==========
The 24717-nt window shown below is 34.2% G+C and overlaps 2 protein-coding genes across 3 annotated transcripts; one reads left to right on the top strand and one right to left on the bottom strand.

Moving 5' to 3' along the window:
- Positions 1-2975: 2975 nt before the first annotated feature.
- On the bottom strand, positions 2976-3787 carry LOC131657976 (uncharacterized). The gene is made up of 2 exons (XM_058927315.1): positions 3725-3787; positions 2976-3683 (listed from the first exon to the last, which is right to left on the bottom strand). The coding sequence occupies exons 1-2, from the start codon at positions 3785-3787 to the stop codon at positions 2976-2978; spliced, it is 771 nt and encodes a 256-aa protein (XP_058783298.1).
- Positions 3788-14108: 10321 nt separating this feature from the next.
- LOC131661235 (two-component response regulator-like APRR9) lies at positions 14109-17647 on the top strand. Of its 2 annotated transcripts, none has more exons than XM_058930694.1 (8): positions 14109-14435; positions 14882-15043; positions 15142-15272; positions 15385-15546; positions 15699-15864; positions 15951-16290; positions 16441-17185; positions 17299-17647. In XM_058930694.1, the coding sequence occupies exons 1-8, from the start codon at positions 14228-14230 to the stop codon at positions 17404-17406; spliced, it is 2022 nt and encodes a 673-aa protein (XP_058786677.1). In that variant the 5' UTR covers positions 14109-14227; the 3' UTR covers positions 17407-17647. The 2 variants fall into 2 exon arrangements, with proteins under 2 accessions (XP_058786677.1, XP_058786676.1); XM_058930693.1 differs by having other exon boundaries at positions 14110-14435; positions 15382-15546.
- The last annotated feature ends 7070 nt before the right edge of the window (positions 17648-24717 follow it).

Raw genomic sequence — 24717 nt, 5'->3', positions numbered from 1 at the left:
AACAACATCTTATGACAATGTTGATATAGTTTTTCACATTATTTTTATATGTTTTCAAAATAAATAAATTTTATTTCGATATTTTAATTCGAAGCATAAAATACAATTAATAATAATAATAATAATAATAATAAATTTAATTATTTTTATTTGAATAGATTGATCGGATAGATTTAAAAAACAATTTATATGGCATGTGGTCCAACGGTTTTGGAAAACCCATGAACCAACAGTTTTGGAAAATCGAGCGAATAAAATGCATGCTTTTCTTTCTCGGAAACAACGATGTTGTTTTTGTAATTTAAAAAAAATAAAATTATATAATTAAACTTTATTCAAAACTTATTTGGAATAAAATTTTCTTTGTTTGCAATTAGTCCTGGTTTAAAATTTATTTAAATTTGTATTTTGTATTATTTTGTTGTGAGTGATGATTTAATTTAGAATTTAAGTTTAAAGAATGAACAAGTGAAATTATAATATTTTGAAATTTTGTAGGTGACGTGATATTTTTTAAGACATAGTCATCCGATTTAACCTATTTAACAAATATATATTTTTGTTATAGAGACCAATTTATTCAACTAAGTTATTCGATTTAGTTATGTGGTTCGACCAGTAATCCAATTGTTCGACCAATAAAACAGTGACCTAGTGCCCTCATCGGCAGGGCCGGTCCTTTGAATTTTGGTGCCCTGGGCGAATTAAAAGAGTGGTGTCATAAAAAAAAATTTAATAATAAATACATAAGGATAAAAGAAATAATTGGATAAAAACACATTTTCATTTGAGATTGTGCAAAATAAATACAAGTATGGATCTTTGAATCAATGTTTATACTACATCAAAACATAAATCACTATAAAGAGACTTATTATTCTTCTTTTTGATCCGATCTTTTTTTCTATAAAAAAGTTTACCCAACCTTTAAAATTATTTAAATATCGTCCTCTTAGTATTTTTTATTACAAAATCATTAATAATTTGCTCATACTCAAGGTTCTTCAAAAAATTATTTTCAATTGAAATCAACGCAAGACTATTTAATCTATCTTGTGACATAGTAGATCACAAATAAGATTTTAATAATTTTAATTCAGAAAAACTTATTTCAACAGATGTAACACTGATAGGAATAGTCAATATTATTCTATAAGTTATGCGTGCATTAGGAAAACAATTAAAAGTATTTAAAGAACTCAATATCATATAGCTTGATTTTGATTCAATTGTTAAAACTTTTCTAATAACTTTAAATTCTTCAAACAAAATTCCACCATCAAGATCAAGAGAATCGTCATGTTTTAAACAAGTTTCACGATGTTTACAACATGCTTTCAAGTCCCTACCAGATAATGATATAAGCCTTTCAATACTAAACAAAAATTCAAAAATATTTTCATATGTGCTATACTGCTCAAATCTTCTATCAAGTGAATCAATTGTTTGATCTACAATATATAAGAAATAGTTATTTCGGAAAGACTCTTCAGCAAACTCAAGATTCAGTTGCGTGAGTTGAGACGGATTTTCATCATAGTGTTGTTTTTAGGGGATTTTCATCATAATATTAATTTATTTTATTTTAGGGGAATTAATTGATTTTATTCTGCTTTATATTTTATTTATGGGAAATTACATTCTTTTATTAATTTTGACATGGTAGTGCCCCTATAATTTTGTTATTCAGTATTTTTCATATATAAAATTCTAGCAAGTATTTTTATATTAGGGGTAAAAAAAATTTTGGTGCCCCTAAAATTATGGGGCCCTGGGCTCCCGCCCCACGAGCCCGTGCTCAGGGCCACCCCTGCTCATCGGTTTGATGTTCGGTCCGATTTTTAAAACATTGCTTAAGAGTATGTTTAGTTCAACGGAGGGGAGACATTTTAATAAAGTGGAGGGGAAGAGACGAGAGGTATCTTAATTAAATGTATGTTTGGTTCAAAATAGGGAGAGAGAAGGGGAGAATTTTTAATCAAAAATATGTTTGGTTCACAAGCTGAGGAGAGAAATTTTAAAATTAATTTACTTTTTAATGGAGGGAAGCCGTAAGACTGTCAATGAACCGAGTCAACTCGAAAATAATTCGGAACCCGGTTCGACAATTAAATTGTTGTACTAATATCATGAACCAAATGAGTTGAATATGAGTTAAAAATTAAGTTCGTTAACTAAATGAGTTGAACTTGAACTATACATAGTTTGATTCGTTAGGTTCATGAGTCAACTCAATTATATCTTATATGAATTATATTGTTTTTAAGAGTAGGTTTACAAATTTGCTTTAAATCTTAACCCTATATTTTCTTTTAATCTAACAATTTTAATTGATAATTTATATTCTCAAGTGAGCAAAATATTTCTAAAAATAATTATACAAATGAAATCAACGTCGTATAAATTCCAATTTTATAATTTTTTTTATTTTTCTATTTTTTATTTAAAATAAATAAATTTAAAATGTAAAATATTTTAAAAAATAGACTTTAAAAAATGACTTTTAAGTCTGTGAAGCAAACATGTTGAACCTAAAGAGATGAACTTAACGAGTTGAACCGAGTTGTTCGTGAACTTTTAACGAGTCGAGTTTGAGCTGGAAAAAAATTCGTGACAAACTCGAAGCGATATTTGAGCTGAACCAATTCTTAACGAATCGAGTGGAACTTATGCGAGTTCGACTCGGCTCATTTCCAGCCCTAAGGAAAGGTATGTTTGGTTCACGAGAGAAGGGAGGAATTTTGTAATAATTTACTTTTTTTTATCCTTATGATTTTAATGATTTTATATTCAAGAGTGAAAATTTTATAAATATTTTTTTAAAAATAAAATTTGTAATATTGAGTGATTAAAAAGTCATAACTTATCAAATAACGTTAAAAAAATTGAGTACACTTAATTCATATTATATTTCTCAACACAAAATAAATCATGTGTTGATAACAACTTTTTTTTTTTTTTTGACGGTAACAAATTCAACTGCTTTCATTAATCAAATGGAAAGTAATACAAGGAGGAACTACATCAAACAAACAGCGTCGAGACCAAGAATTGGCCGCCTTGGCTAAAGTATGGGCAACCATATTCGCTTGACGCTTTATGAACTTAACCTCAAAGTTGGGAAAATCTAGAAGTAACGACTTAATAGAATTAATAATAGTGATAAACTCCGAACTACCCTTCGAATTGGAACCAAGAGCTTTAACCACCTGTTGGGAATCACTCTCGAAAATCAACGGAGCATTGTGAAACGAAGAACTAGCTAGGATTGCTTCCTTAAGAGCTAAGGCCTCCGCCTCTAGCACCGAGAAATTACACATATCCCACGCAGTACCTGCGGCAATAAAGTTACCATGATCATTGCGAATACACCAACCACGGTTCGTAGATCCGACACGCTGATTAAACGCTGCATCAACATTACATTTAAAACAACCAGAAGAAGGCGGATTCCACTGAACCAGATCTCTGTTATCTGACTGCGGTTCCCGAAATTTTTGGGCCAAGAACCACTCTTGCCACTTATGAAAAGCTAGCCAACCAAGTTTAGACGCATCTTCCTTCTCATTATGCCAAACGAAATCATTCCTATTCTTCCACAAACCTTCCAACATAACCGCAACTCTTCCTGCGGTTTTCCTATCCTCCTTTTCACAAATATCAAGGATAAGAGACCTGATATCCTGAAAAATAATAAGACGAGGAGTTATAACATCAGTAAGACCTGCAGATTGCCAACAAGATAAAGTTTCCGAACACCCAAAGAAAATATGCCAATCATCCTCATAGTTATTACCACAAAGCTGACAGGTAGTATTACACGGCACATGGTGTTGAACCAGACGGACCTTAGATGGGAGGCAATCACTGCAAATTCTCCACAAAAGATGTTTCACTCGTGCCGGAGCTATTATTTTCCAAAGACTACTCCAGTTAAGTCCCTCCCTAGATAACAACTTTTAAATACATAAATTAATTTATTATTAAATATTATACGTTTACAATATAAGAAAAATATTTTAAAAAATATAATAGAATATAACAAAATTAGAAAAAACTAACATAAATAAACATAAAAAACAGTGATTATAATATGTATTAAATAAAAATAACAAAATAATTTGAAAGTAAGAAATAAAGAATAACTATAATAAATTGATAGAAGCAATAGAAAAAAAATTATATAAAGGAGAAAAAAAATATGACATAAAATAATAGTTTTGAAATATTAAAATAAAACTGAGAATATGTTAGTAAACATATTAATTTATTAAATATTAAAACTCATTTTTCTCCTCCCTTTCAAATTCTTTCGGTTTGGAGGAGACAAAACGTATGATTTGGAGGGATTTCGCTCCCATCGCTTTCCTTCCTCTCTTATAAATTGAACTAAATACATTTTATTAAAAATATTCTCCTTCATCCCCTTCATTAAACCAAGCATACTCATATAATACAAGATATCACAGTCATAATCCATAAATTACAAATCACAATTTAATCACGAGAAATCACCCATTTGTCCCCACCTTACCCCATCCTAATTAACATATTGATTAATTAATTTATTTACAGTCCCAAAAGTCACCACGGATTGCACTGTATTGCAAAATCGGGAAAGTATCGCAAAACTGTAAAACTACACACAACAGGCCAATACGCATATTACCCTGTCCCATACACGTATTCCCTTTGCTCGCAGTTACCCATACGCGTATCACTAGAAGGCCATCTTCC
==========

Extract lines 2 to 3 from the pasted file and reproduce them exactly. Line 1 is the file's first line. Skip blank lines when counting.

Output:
Moving 5' to 3' along the window:
- Positions 1-2975: 2975 nt before the first annotated feature.